Francis, now a new man, honored by this new and amazing miracle, and, by a hitherto unheard of privilege, adorned with the sacred stigmata, came down from the mountain bearing with the image of the Crucified, not carved in wood or stone by the hand of an artist, but engraved upon his flesh by the finger of the living God. The seraphic man well knew that it is good to hide the secret of the king: wherefore, having been thus admitted into his king’s confidence, he strove, as far as in him lay, to conceal the sacred marks. But it belongs to God to reveal the great things which he himself has done; and hence, after impressing these signs upon Francis in secret, he publicly worked miracles by means of them, revealing the hidden and wondrous power of the Stigmata by the signs wrought through them. Pope Benedict XI willed that this wonderful event, which is so well attested and in pontifical diplomas has been honored with the greatest praises and favors, should be celebrated by a yearly solemnity. Afterwards, Pope Paul V, wishing the hearts of all the faithful to be enkindled with the love of Christ crucified, extended the feast to the whole Church.
Standard-bearer of Christ and of his Church, we would fain, with the Apostle and with thee, glory in nothing save the Cross of Our Lord Jesus. We would fain bear in our souls the sacred Stigmata, which adorned thy holy body. To him whose whole ambition is to return love for love, every suffering is a gain, persecution has no terrors; for the effect of persecutions and sufferings is to assimilate him, together with his mother the Church, to Christ persecuted, scourged and crucified.
It is with our whole hearts that we pray, with the Church: “O Lord Jesus Christ, who, when the world was growing cold, didst renew the sacred marks of thy Passion in the flesh of the most blessed Francis, to inflame our hearts with the fire of thy love; mercifully grant that by his merits and prayers we may always carry the cross, and bring forth worthy fruits of penance. Who livest and reignest with God the Father, in the unity of the Holy Ghost, God, world without end. Amen.” (Collect of the feast)
At Bingen, in the diocese of Mayence, Saint Hildegarde, Virgin. (Martyrology on this day) Let us salute the “great prophetess of the New Testament.” (Vita St. Gerlaci coæva) What St. Bernard’s influence over his contemporaries was in the first half of the twelfth century, that in the second half was Hildegarde’s; when the humble virgin became the oracle of popes and emperors, of princes and prelates. Multitudes from far and near flocked to Mount St. Rupert, where the doubts of ordinary life were solved, and the questions of doctors answered. At length, by God’s command, Hildegarde went forth from her monastery to administer to all alike, monks, clerics, and laymen, the word of correction and salvation.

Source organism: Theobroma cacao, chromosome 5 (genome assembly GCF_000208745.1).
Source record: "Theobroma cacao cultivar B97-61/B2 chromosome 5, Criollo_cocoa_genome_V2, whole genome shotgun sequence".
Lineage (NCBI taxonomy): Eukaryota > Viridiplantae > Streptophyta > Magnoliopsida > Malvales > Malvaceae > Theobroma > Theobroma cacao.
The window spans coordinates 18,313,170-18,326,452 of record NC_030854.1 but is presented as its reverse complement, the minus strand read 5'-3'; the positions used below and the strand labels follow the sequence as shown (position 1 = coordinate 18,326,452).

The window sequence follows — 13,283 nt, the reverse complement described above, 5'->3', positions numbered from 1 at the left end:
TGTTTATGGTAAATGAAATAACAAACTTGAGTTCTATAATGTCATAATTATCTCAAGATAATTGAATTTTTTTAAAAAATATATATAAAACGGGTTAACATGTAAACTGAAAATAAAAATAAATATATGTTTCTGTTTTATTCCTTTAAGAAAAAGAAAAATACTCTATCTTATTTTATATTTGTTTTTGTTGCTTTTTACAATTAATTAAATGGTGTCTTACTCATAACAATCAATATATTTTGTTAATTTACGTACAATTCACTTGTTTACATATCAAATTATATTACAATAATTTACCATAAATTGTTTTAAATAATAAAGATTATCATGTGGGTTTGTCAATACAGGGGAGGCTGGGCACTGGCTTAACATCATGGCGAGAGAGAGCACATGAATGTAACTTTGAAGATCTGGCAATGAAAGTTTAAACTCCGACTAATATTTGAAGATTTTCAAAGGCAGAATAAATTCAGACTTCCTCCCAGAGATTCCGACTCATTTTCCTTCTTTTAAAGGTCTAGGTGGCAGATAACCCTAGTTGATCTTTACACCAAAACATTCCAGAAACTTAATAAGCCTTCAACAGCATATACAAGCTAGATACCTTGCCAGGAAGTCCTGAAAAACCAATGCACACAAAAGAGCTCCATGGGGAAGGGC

The Spirit indeed breatheth where he will. (John 3:8) To the massy pillars that support his royal palace, God preferred the poor little feather floating in the air, and blown about, at his pleasure, hither and thither in the light. (Hildegarde, Epist. ad Eugenium Pontificem) In spite of labors, sicknesses, and trials, the holy Abbess lived to the advanced age of eighty-two, in the shadow of the living light. (Guibert, Vita Hildegardis, iv) Her precious relics are now at Eibingen. The writings handed down to us from the pen of this illiterate virgin, (Scivias; Lib. Vitæ meritorum; Lib. Divinorum operum; etc.) are a series of sublime visions embracing the whole range of contemporary science, physical and theological, from the creation of the world to its final consummation. May Hildegrade deign to send us and interpreter of her works and an historian of her life such as they merit!
O God, who didst adorn thy blessed virgin Hidlegarde with heavenly gifts: grant, we beseech thee, that walking in her footsteps and according to her teachings, we may deserve to pass from the darkness of this world into thy lovely light. Through our Lord.
This text is taken from The Liturgical Year, authored by Dom Prosper Gueranger (1841-1875)